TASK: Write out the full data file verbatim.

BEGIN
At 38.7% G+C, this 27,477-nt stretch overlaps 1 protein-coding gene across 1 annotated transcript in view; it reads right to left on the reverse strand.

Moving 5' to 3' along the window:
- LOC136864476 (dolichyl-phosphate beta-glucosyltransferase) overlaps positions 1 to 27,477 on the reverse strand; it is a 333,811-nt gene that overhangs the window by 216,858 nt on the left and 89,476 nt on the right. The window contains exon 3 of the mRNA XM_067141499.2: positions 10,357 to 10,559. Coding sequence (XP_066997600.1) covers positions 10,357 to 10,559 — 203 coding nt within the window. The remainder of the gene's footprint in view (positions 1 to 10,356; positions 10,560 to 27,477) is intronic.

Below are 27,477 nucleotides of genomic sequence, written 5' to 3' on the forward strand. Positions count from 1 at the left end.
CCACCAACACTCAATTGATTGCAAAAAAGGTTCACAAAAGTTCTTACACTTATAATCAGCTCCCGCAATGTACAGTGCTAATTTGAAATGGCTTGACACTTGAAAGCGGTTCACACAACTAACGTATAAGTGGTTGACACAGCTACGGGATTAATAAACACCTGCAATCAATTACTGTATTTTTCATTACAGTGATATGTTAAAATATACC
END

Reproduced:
At 38.7% G+C, this 27,477-nt stretch overlaps 1 protein-coding gene across 1 annotated transcript in view; it reads right to left on the reverse strand.

Moving 5' to 3' along the window:
- LOC136864476 (dolichyl-phosphate beta-glucosyltransferase) overlaps positions 1 to 27,477 on the reverse strand; it is a 333,811-nt gene that overhangs the window by 216,858 nt on the left and 89,476 nt on the right. The window contains exon 3 of the mRNA XM_067141499.2: positions 10,357 to 10,559. Coding sequence (XP_066997600.1) covers positions 10,357 to 10,559 — 203 coding nt within the window. The remainder of the gene's footprint in view (positions 1 to 10,356; positions 10,560 to 27,477) is intronic.

Below are 27,477 nucleotides of genomic sequence, written 5' to 3' on the forward strand. Positions count from 1 at the left end.
CCACCAACACTCAATTGATTGCAAAAAAGGTTCACAAAAGTTCTTACACTTATAATCAGCTCCCGCAATGTACAGTGCTAATTTGAAATGGCTTGACACTTGAAAGCGGTTCACACAACTAACGTATAAGTGGTTGACACAGCTACGGGATTAATAAACACCTGCAATCAATTACTGTATTTTTCATTACAGTGATATGTTAAAATATACC